....whys guy.... ʎʇıɹoɥʇnɐ uoıʇsǝnb
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- up to my arse in alligators
Well, I think the title Son of God is exactly related to this, the point being that not the Ceasar but Jesus is the annointed one. Yeah, it is political and it is half of the equation of why he was in hot water.
As much as the terminology seems to automatically draw flak, I *need* to see Jesus in the context of his day and time. If the phrase "historical Jesus" somehow evokes some quasi-political knee-jerk disengagement, I'm sorry but that is not my doing. The *fact* is, if Jesus was a real live person that drew breath and lived and loved and walked and talked, then he existed in a day and time and context that can be mostly comprehended. We might not be able to determine exactly what color hair he had or how long his beard was, but we can make some pretty good educated guesses about the real man versus the mythic man.
Here's my drive to understand...the mythic man might indeed be a complete and total fabrication. Might be. In which case, why throw my lot in with Christians other than that is what I was born into? Why not be Jewish instead? Or even better, why not chuck it all and be an atheist? Just because there's a feel-good message of love everybody and peace and happiness and all will be well with the world and hereafter? I can get a variation of that anywhere in the major faiths of the world.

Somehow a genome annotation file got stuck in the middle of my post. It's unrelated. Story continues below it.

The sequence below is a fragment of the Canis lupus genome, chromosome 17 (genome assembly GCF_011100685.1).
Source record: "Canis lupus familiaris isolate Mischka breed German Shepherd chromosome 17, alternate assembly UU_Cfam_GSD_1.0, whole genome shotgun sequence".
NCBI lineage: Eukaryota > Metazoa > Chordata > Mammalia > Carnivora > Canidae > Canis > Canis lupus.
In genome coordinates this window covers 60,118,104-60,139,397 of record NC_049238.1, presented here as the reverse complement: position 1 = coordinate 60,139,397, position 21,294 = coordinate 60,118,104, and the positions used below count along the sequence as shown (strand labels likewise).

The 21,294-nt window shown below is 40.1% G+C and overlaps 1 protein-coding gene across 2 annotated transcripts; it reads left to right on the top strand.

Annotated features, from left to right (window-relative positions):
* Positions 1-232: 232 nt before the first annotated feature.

In contrast, if Jesus was an actual living, breathing human that walked and taught, then what was he like? What were his surroundings? What molded and shaped his character and personality? What other factors played into this message he brought to the world?
If G-d is real, G-d can handle being questioned. If Jesus is real, he too can handle a few questions. Thomas, the doubter, was not damned for doubting. Admonished maybe, but damned...no.
It is too easy to see how Christianity underwent a drastic reformation at Nicea. I know that our beloved friend Thomas disagrees with me, but as I demonstrated in the Rome in transition thread, there were quite a few variances and re-interpretations that took place in the intervening years leading up to Nicea, and Nicea really sealed the deal as to...if I may be blunt...the Paganization (is that a word?) of Christianity.
I want to see, understand and appreciate the Jesus that the 12 apostles knew and loved. I want the itinerant missionary Rabbi with a radically new interpretation of the Old Religion of G-d's chosen people. I want the simplistic beautiful naked truth...naked not for prurient interests...naked because of intimacy; naked and unashamed.
A lot of this is easy to separate...Easter, Christmas, (how the hell did Halloween get into the mix?). Some points are a bit more difficult to differentiate...and of these the most crucial is the resurrection, IMO. If I were to be able to definitively demonstrate to my satisfaction that the resurrection was indeed a Pagan import, I would be inclined to convert to Judaism, the root core from which Jesus came.
Or the Native American animism of some of my ancestors, which also speaks to my heart in its own subtle ways, which do not conflict with my Christian spirituality.